Best Things To Do In Minsk
Belarus remains one of the least ventured countries in Europe for tourists. Bordering Russia to its east and Poland to its west, the country acts as a link between Asia and Europe. However, since 2017, a new five-day visa on arrival is now available for certain citizens who fly in and out of Minsk International Airport or who visit the Grodno region. Minsk has an abundance of top sights, this concise list is merely the tip of its iceberg. Here are the best things to do in Minsk for your trip.
Best Things To Do In Minsk
Visit Oktyabrskaya street
Looking for a place to take colorful photos, attend a lively festival, enjoy stunning street art and see the largest graffiti in the world? Visit Oktyabrskaya street! It’s particularly popular with youngsters, hipsters and creative locals.
Make sure you explore this old factory Minsk district and take selfies with all the graffiti found here! And don’t miss your chance to grab a finger-licking hot chocolate and handmade sandwich at Lauka. Besides, there are some great bars and restaurants on Oktyabrskaya: ENZO, Simple, Let It Be. And creative spaces like OK 16, У gallery and Squat will add up to your cultural experience.
Party hard and go barhopping on Zybitskaya street
If you are a party animal and enjoy going on pub crawls, dropping in at lively parties and barhopping, Zybitskaya street is for you. One of the most vibrant walking streets in Minsk lined with all sorts of bars and pubs, each famous for their own drinks, food, interior, and the feel.
Go to Banki Butylki for a generous selection of Belarusian fruit and berry liqueurs, DIY for excellent hookahs DJ sets, Malt & Hops for elaborate collection of beer and whiskey, Chapski Bar for craft beer and 4-4-2 for the authentic rock-n-roll atmosphere. In fact, if you are looking for a comprehensive alcovoyage, check out all bars you can find around!
Walk the central part of Nezavisimosti Avenue
Minsk suffered a lot in the Second World War, with 80% of the buildings destroyed. A new city had to be built afterwards. It was rebuilt in grand Stalin’s empire style: wide boulevards are lined with ornate imperial grandeur buildings. Some researchers consider it a variation of art deco. This architectural style was apparently derived from the French empire style of Napoleon Bonaparte.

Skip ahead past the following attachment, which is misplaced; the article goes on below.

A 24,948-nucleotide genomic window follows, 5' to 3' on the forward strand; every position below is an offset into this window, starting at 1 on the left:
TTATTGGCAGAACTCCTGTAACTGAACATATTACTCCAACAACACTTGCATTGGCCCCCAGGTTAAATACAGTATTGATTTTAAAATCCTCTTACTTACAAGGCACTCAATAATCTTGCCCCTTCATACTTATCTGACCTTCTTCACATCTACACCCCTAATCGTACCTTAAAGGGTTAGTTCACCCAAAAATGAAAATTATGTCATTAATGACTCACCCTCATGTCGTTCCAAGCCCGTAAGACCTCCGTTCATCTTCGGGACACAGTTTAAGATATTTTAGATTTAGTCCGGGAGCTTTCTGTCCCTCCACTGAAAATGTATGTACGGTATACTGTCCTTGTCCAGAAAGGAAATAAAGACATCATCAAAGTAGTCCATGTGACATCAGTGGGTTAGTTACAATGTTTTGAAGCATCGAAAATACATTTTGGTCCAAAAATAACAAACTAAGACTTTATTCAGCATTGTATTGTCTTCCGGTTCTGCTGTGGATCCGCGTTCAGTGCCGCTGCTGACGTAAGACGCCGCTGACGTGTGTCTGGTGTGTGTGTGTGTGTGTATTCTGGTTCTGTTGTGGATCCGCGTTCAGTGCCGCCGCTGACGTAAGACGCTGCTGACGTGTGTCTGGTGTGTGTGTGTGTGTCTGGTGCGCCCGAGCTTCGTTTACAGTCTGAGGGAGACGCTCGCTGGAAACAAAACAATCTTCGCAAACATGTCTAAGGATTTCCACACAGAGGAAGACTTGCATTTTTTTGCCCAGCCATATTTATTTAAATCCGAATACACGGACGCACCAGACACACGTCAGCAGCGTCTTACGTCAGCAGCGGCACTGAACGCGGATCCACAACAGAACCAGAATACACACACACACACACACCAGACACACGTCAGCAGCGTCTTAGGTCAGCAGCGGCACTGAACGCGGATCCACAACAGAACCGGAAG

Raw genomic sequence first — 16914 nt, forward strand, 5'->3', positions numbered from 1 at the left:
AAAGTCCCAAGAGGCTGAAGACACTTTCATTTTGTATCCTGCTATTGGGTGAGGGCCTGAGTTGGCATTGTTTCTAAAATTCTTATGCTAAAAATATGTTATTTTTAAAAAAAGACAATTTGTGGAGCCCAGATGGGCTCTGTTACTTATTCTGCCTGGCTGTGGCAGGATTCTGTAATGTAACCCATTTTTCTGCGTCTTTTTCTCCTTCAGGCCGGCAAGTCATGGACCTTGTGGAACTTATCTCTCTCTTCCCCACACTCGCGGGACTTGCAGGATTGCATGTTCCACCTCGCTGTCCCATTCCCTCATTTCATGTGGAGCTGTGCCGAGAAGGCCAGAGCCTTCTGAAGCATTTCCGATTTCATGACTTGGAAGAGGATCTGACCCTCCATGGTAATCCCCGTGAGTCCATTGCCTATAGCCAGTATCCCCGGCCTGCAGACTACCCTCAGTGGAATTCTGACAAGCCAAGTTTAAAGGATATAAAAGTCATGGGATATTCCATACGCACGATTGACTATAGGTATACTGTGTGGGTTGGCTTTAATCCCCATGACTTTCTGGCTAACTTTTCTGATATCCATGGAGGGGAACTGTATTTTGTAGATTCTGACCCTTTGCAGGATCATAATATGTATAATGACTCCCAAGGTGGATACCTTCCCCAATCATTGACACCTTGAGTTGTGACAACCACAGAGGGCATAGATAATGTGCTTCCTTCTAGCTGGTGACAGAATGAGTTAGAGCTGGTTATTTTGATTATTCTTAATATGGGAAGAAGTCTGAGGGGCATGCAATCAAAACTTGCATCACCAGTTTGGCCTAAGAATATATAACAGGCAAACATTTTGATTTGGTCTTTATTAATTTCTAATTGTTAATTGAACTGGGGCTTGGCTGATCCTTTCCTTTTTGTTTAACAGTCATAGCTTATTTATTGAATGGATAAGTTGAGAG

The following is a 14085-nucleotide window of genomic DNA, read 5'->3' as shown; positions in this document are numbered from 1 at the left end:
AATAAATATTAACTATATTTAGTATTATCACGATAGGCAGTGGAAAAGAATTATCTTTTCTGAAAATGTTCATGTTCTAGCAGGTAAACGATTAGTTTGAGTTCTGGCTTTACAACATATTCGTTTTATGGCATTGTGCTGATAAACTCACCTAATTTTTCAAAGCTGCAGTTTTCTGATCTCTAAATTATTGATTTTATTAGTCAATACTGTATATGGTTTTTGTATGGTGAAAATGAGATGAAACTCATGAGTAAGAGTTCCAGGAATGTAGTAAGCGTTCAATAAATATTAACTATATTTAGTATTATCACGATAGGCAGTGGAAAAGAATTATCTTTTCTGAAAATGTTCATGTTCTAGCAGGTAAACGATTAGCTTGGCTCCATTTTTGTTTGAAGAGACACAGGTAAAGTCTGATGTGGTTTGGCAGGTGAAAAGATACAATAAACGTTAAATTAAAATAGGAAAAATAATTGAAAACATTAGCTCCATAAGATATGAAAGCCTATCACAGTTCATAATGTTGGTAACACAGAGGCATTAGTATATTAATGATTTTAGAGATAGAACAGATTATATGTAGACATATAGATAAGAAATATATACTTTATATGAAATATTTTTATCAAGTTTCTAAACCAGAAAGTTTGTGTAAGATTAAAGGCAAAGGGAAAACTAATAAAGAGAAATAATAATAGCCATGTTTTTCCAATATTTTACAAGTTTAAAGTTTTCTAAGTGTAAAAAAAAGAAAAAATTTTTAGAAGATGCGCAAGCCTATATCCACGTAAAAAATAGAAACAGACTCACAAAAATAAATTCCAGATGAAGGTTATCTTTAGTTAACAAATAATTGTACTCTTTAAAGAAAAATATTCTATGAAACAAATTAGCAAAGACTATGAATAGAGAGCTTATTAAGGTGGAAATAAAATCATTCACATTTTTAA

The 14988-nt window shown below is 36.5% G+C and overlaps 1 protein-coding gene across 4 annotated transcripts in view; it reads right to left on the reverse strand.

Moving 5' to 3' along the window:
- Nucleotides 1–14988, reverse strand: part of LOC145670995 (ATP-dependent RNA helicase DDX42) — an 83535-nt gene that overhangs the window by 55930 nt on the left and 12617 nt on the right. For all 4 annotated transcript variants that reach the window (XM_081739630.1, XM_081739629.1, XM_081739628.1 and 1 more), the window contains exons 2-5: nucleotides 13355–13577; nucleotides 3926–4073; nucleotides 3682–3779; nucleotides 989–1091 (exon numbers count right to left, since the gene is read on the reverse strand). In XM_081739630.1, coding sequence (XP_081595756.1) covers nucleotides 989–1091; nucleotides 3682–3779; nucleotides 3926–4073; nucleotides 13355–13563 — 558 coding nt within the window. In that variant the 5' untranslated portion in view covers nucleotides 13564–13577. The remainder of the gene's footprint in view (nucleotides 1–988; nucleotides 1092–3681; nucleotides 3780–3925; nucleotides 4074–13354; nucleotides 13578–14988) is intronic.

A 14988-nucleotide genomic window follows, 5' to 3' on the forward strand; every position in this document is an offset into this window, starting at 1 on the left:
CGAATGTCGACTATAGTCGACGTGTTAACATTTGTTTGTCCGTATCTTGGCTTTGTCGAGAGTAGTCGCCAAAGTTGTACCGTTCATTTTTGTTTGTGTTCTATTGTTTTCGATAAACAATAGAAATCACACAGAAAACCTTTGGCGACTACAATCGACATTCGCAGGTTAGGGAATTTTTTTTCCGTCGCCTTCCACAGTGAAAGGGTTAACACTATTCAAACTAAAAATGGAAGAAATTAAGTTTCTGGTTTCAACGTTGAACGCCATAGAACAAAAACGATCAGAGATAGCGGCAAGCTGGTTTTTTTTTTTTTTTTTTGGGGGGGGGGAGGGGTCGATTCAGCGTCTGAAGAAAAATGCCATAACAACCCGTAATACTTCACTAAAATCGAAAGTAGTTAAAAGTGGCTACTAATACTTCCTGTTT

Begin walking Nezavisimosti Avenue from the Red Church to Pobedy (Victory) Square and see the Government House, City Council, KGB Headquarters, Post Office, ‘GUM’ the department store, Palace of the Republic, House of Officers, and the Residence of the President, among the others.
The main Post Office can be found at the beginning of Nezavisimosti Avenue. Notice the unusual sculptures and the clock on the building.
Watch opera or ballet at the theatre
Minsk has truly some extraordinary buildings. None more so than the elaborate Grand Opera and Ballet Theatre. From the fountain in front, you might find yourself admiring the exterior of this awesome building. But get some tickets for a show and prepare to be amazed even further as you step inside a typical Russian-style theatre with professional opera and ballet performances. It is also known as the Bolshoi Theatre, sharing its name with its Moscow counterpart.
Enter the Cathedral of the Holy Spirit
Despite being banned under Communist times, religion has survived in the country and continues to play a part in Belarusian life. This striking cathedral is the centre of the Belarusian Orthodox Church. It dates back to 1633-1642 and has an adjoining monastery. It has since been reconstructed after fire and war damage through the years.
Cross onto the Island of Tears
As symbolic a memorial as you can find in the former Soviet Union, the “Island of Tears” is worth a trip. You enter onto the island via a small footbridge. Here there is a memorial to commemorate the Soviet Union’s nine-year war with Afghanistan, which occurred between 1979 and 1988. On the island there is also a sacred statue of a young boy with angel wings. His private parts are more golden than the rest of the sculpture, as many Belarusian girls touch them on their wedding day in a superstition that means they will be certain to have children.